On another trip we discovered that we had yet to purchase other common household tools. So off to Los 2 Camellos for a martillo (hammer), a couple of desarmadors (screw driver), a pinza de presión (plumbing wrench), pliers, and a couple of light bulbs. Total cost: 193.80 pesos (about $16.00 US).  We had a little difficulty asking for cement nails. Doña was working in the store this day and I kept asking for 'clavo cemento' and as she began to scoop cement into a plastic bag I stopped her and simulated hammering a nail.  I pointed to a box of nails and Don Juan finally understood. We wanted clavos para concreto.  Before we left he asked me to write the name 'Phillips screwdriver' on a piece of paper. I wondered if other gringos had walked in asking for such a tool.

                                                                  Images from internet and Hassle-free ClipArt

Monday, July 11, 2011

La Tratto

"Everything you see I owe to spaghetti." -- Sophia Loren

On our last trip to Mérida, we invited our property manager, Ruben, to join us for dinner. We asked for him to choose the restaurant, a place where he enjoys eating. We were pleasantly surprised when he suggested La Tratto, an Italian eatery located right on Prolong. Paseo de Montejo (479-C entre 17 y 19, Buenavista). We rarely go out for Italian food at home, primarily because the best restaurants are a 25-30 minute drive to the beach and Alan can whip up a tasty pasta dish fairly quickly with leftovers for the next day's lunch. La Tratto is a stylish open air restaurant on a very busy street, but we were a few tables in and didn't seem to even notice the noise. The restaurant was fairly busy for 9:00 PM (the rush is more like from 10:00 PM) and even with all the table chatter we were able to have a nice conversation. Ruben and Alan ordered pasta dishes and I opted for one of their neapolitan-style pizzas with sun-dried tomatoes, fresh basil, and goat cheese. The pizza was perfect - crust just like I wanted, not anything like those gooey, greasy, cheese-laden Godfather-like pies. Alan and Ruben enjoyed their pasta dishes as well.  This restaurant is not on the tourist circuit and you will see mostly locals.

Sorry to say I did not take any photos, so you will have to take my word that everything looked and tasted quite good. I would say that prices are in the $$ range on a scale of $-$$$. It is worth noting that they have 2 for 1 pasta specials on Wednesdays, and 2 for 1 pizzas on Sundays (I believe). That would make dinner for two a good deal. I did not realize until I googled La Tratto that it is one of four restaurants owned by the Trotter family - the others being Pancho's, Bryan's, and Trotters.

Thursday, July 7, 2011

Things to do on a hot & humid day when you're not in Mexico

One of my favorite spots in Norfolk is a couple of blocks from our house, just on the edge of downtown.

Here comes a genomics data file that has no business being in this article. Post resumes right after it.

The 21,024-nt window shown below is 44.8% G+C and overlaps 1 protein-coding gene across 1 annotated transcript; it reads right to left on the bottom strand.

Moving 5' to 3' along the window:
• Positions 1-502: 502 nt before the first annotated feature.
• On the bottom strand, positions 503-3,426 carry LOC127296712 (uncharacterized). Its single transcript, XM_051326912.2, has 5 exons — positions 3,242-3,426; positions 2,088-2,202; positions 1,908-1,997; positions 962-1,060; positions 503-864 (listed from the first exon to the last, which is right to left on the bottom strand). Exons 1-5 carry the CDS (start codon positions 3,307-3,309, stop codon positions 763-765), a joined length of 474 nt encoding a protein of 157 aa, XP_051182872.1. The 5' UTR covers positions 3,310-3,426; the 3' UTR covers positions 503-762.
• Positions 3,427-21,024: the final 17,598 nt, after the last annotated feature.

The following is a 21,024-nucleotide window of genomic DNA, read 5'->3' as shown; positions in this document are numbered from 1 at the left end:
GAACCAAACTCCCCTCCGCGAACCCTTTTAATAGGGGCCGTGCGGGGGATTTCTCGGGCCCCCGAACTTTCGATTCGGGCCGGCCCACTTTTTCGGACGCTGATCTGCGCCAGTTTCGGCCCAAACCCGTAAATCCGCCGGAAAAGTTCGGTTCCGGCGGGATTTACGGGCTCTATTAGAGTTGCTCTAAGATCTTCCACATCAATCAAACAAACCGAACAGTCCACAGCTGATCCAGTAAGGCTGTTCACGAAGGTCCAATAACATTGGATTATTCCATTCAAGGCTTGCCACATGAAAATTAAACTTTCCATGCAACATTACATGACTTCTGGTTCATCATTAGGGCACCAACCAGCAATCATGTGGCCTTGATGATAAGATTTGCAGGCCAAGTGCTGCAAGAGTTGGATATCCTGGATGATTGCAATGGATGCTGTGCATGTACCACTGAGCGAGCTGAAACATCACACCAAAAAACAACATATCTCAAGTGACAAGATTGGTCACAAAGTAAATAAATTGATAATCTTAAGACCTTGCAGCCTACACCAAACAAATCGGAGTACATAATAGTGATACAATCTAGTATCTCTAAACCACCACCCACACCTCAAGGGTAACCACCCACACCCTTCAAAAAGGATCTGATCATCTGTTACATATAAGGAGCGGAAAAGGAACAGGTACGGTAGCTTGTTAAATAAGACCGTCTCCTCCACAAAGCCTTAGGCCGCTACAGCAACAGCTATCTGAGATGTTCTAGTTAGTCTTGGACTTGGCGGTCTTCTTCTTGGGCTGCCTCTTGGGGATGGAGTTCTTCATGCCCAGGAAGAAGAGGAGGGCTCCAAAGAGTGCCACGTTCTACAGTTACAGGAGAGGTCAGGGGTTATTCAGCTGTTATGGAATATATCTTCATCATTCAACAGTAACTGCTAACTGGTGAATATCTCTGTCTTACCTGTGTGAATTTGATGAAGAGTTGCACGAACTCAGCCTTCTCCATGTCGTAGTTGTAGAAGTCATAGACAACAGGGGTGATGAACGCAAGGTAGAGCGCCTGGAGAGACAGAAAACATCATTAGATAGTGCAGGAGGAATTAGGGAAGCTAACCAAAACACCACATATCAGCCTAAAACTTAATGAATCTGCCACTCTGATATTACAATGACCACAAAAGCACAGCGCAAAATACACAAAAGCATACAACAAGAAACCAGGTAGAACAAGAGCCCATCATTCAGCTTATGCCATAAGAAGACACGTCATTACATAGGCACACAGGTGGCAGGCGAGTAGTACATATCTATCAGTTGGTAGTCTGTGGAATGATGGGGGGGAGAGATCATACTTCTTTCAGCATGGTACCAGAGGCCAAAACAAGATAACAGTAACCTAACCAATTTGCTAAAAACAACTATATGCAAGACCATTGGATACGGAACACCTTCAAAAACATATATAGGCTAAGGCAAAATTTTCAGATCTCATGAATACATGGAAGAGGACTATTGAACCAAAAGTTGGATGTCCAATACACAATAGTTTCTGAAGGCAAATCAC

It's a small body of water called The Hague (a small finger of the Elizabeth River), as is our neighborhood which consists of over a hundred 19th and early 20th century homes. This afternoon I grabbed my camera and walked down to take a few shots. It was in the mid-90's, very humid and overcast, but my little friend seemed to be enjoying the water and venturing close  enough for me to get a few good pics. Click on the Picasa link below and select slide show and you can see her for yourself. She turned and posed every time I spoke to her. She was the only duck I saw among a flock of geese.

Foot bridge over The Hague to downtown (a popular spot for watching
4th of July fireworks

Tuesday, July 5, 2011

Guayaberas and jipi hats

On our very first trip to Mérida we couldn't help but notice the many guayabera shops dotting the streets of the Centro. For those not familiar with the name, the guayabera  is a shirt with either two or four patch pockets and two vertical rows of fine pleats (alforzas) running along the front and back and is made of linen or cotton or a combination of either of those fibers blended with polyester. When we travel we prefer to blend in with the locals (our first trip to Europe many years ago we wore black: black shoes, black jeans, black overcoats, black luggage, black wallets). We usually purchase one piece of clothing to take back home as a reminder of the trip. When we set out to find our guayaberas, we avoided the tourist shops and instead found a small shop either near or on Paseo de Montejo. The shop owner was a tall, pleasant gentleman who spoke very good English and who was quite amused, I'm sure, as these two norteamericanos looked and tried on several shirts before making a decision. I chose an off-white linen/cotton that fit really well. Alan picked out a sky blue cotton guayabera with a simpler design that he wore out and about the following day. We passed and greeted an older lady who started speaking too fast for us to understand a word she said. After a few moments she realized we were gringos and laughed as she placed her hand on Alan's shoulder. I think she thought he was Yucatecan.  A few nights later, I slipped my shirt on and waited for our realtor to stop by. He walked in, took one look and said "new shirt? you look like a pharmacist!" I wore polos the remainder of the trip.

The history of the guayabera is murky. Some Latin Americans believe the shirt originated in the Yucatán Peninsula or was inspired by the design of similar shirts sold in Cuba. Spaniards took the design to the Philippines. The origin of the name is said to be either Mexican or Cuban. Guayabera may come from a Cuban legend that tells of a poor countryside seamstress sewing large pockets into her husband's shirts for carrying guava (guayabas) from the field, or it may have originated from the word yayabero ( the word for a person who lived near the Yayaba River in Cuba).

In Yucatán, it is known as camisa de Yucatán. Many North Americans refer to the shirt as a "Mexican Wedding Shirt. It can be quite elegant when worn to formal occasions such as weddings, or to the symphony.

Becal, Campeche in the Yucatán is home to that other fashion accessory, the Jipijappa hat, or simply 'jipi hat'. The street hawkers will call out 'Panama hats!' because that is what the tourists call them, but they are jipi's. The fiber is from the Guatemalan palm, introduced to the Mayan people of Becal by a Catholic priest in 1859. Because it is so hot and dry in Becal, the hats are woven in natural and man-made underground caves in the backyards of houses. The cool and humid caves allow the straw fibers to be malleable enough to create a tight weave and a panama hat (jipi) appreciated by hat connoisseurs from all over the world. The jipijapa can be bent, folded, twisted and crushed and will always return immediately to its original form.

Sunday, July 3, 2011

New bloggers 2

Just after my previous post I received a comment from Darren and Wade and a link to their blog  Mérida - Are We There Yet? It is great to have so many people chronicling their experience and impressions of a new life in Mérida. They are there now for the entire month of July so I look forward to posts and pics ( and an update on progress with their Spanish lessons). Welcome to the neighborhood guys.

Image from Hasslefree ClipArt for Darren (from Down Under)